John Patrick Shanley, the playwright (best known for Doubt), has an op-ed piece in yesterday’s NY Times about a visit to his ancestral Ireland that perhaps tries too hard to be Irishly eloquent—but never mind that, the bit I want to discuss comes in the second paragraph:
I am not Irish. I am Irish-American. Some say I have the gift as well. If I do, it is because I listened to my father and my uncles and some of my aunts as they gave as good as they got in my living room in the Bronx. On many’s the Saturday night, they would drink rye and ginger ale, and smoke and talk and sing and dance, and I would sing, too, and dance with my aunts, and listen through the blue air. And because I listened to so much talk and so much music, perhaps I was spared somehow from the truly unfortunate fate of being an uneloquent Irish-American.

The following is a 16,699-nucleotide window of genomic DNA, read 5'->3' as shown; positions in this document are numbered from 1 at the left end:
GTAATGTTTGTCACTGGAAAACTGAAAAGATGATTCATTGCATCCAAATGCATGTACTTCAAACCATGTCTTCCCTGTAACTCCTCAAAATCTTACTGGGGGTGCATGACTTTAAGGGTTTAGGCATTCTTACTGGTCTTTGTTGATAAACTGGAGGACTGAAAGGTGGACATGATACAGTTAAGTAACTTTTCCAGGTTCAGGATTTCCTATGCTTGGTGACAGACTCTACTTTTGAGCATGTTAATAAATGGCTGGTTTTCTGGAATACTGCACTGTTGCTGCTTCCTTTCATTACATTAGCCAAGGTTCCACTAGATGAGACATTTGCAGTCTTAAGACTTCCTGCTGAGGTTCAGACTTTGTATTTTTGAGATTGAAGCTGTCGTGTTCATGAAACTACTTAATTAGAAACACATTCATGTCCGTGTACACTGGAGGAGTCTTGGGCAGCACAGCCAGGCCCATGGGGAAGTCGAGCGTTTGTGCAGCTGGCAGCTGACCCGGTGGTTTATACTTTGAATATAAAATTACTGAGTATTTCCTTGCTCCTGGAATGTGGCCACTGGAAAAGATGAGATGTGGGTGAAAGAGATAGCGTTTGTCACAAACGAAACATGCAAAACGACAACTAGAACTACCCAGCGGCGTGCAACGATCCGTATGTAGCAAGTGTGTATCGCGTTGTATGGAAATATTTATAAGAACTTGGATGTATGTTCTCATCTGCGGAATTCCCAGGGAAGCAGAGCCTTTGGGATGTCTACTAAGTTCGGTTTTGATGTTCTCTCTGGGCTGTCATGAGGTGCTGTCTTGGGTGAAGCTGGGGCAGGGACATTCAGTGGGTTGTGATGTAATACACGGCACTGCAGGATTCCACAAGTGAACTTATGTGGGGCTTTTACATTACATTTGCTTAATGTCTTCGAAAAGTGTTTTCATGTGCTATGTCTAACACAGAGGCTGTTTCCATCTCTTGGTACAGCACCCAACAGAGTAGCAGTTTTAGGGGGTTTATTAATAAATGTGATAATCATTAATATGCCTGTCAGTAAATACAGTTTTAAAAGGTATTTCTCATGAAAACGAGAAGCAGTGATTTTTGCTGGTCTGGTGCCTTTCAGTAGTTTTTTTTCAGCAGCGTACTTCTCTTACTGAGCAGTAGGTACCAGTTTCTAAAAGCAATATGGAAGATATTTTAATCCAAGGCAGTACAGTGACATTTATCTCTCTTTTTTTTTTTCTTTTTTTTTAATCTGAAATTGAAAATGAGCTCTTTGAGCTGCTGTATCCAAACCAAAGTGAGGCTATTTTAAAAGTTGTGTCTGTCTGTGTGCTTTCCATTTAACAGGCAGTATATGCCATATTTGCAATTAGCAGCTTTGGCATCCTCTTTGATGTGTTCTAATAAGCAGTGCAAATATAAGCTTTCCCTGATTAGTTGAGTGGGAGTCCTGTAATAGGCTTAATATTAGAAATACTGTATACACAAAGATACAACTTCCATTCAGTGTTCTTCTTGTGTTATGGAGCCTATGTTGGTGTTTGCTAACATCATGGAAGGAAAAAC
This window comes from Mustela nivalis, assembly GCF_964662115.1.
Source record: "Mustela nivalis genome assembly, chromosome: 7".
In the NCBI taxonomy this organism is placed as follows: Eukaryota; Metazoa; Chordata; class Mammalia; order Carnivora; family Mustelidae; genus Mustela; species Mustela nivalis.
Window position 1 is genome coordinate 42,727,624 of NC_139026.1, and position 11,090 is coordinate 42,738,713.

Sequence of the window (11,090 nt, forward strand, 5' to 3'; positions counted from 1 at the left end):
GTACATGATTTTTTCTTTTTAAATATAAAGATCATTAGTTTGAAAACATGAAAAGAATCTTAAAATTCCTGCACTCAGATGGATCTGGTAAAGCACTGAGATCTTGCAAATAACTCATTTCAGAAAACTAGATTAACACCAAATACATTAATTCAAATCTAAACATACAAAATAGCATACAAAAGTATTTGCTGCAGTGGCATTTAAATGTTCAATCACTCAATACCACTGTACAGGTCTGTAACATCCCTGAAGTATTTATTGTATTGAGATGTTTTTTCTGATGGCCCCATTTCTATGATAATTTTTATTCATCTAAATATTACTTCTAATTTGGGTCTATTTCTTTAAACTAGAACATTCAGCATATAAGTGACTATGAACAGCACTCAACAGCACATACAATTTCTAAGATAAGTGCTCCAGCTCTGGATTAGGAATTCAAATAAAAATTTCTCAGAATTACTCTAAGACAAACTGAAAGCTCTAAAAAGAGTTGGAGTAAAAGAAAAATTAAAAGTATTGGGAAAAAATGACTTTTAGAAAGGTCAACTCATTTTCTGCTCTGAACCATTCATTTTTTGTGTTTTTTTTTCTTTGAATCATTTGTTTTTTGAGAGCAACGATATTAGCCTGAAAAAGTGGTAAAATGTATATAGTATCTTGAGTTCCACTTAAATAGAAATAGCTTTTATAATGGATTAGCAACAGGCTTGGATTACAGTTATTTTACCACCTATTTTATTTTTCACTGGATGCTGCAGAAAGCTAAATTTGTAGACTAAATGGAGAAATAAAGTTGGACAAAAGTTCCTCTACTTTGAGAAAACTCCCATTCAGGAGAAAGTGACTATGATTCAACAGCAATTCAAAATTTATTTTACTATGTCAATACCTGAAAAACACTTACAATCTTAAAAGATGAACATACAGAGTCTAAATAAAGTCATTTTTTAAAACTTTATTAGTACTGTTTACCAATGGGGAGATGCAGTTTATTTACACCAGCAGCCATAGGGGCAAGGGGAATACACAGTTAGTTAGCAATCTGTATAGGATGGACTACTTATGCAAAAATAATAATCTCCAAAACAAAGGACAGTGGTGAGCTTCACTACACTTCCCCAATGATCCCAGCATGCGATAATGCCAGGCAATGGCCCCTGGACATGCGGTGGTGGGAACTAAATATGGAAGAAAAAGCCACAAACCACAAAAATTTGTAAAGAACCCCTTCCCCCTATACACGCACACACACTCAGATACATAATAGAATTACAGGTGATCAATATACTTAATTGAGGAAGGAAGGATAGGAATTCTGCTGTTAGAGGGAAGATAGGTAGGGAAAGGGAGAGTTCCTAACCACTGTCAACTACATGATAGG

“On many’s the Saturday night” sounds completely wrong to me; it has to be either “On many a Saturday night” or “Many’s the Saturday night.” But I’ve long since learned not to trust my own intuitions about a various and changing language, and I’m curious how it strikes the Varied Reader. If you are Irish or Irish-American, I’ll be particularly interested in your reaction. And may the wind be always at your back!